1. WTI At Its Lowest Point In Nearly 20 Years

    WTI (West Texas Intermediate) has fallen to a near 20-year low. On March 18th, just a few days ago, the price of WTI crude went down to $20/bbl. The last time prices were in this range was back in 2002. Since the Corona Virus has sent nearly all global travel to a screeching halt. This virus has dea…Read More

  2. Below Breakeven, the Industry after a Price Collapse  

    We have spoken at length on the fundamental balancing act that drives commodity prices – supply and demand. Earlier this month the industry experienced 2 simultaneous black swan events that hit both sides of this equation. First, COVID19 knocked off a major amount of demand for oil (5-6mm bbl/d) a…Read More

  3. Oil-to-Gas Ratio Expected to Increase Further: How Gas Companies are Preparing

    The oil-to-gas price ratio has hit its highest point in six years. There’s no doubt about it, the market is certainly going through a change. Recently, the level of oil-to-gas ratio reached 30-to-1 and is expected to increase further. With this ratio, analysts are expecting the average price of ga…Read More

  4. When the Going Gets Tough, the Financing Gets Creative 

    It is no secret that the energy industry has gone through massive fundamental changes over the past decade. Some of the consequences of these changes are yet to be realized. With the advent and rapid adoption of shale drilling, massive amounts of debt were raised to put the technology to work in pla…Read More

  5. The Other Side of the Coin – High Grading Acreage and Well Productivity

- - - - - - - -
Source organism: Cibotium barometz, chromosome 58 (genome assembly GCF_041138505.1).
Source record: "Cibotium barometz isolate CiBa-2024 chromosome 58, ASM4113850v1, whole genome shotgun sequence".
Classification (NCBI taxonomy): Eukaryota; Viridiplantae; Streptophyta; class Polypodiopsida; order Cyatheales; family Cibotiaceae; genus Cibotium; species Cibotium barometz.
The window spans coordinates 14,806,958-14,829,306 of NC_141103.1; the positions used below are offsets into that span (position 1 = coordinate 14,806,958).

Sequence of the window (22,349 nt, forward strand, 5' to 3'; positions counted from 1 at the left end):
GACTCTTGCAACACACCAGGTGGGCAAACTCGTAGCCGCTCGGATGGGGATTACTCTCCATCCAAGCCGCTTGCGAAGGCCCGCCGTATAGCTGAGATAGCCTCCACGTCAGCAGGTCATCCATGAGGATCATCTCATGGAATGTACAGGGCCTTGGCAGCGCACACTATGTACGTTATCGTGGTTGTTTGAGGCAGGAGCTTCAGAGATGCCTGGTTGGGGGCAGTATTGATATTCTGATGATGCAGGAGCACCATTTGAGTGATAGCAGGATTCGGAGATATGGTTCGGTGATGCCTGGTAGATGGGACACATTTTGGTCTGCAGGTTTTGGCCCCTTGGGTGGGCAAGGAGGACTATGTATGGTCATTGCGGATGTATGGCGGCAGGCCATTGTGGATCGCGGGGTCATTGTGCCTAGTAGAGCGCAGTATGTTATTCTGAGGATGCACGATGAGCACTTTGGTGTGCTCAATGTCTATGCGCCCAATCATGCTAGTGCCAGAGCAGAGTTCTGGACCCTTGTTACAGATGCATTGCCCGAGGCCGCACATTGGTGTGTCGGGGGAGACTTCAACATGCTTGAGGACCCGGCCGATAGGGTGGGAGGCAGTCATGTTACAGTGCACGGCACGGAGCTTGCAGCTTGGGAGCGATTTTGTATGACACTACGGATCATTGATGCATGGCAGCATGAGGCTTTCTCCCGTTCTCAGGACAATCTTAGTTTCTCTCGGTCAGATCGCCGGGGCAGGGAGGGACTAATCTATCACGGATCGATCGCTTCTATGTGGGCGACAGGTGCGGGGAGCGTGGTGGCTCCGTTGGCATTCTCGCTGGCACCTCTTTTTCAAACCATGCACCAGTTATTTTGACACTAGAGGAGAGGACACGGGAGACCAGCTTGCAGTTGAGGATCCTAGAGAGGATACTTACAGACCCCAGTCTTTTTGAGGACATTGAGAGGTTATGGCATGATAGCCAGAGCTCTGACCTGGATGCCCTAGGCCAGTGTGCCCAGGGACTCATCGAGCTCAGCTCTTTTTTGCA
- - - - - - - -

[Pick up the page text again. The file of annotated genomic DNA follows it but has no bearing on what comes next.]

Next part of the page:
This summer, a popular theme in the industry, when speaking about macroeconomic trends, is the question of well productivity declining. The basic theory is in two parts. The first comes from the last commodity price collapse of 2014, when producers decided to drill only their most productive acreage…Read More

  6. The Impact of a Potential Industry Slowdown

    We have spoken before about institutional money (Wall Street) pulling back from investing and making loans in the oil and gas space. This is due to a need for producers and ancillary companies to operate with positive profit margins. Before the finance pullback, you did not necessarily need to be pr…Read More

  7. Traditional Bank Finance Becoming Unattractive and Unavailable for E&P

    Independent producers and mineral aggregators have always been in the market for unique finance solutions. Recently, however, traditional banking alternatives have become less attractive. In March, law firm Haynes and Boone LLC released their Spring 2019 Energy Roundup. In it, they discuss the shift…Read More

  8. Oil Prices Are on the Move – Discussing Supply, Demand, Iran and OPEC

    United States oil prices are rallying thanks to an unexpectedly large draw (12mm barrel draw versus a 2mm barrel forecast) in oil inventories this week. Not to be forgotten, Iran and the Middle East weigh heavily on the mind of global crude traders as well. Touching $59.93 today, the U.S. benchmark…Read More

  9. Bottlenecks on the Horizon

    I am writing this from the Florida Keys right now waiting for the wind to die down so I can go fishing offshore. Generally, when that happens, the only thing that brings solace is a cold bottleneck. Unfortunately, the bottlenecks that we will be focusing on today can bring a lot of pain to oil and g…Read More

  10. West Texas Gas Prices Under Pressure

    I am not an optimist, but hopefully one day I will be. With West Texas gas prices still under pressure, the timing of new natural gas pipelines from the Permian remains critical. This increased take away gives the optimist hope. However, questions remain if this will be enough to offset the increase…Read More